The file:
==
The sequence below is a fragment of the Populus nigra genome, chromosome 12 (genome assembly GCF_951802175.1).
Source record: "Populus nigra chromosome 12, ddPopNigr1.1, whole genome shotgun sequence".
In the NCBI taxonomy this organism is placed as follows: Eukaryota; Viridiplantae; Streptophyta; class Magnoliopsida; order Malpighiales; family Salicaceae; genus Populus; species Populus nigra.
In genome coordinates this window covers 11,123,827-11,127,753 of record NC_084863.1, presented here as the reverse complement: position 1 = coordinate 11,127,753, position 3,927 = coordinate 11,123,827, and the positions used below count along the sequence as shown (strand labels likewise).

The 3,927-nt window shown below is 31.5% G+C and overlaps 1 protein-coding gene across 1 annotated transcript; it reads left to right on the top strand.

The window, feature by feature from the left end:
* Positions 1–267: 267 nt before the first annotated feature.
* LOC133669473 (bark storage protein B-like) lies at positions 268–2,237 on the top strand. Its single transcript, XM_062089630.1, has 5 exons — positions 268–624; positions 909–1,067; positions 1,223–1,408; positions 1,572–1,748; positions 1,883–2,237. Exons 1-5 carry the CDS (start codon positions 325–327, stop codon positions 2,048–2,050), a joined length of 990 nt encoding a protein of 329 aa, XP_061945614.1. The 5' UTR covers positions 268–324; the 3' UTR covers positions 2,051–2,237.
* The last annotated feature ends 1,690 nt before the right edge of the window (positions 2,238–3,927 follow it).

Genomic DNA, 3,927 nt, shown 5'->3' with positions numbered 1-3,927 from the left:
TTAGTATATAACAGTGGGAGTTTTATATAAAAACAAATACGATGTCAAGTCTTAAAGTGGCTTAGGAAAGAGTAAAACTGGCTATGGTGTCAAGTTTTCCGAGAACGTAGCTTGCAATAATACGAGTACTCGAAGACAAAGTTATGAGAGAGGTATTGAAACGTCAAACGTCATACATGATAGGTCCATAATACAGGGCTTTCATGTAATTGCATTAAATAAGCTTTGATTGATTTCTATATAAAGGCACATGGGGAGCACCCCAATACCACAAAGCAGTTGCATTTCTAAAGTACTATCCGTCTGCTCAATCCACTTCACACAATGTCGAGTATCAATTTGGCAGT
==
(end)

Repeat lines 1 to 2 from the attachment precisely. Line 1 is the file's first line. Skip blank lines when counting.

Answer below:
The sequence below is a fragment of the Populus nigra genome, chromosome 12 (genome assembly GCF_951802175.1).
Source record: "Populus nigra chromosome 12, ddPopNigr1.1, whole genome shotgun sequence".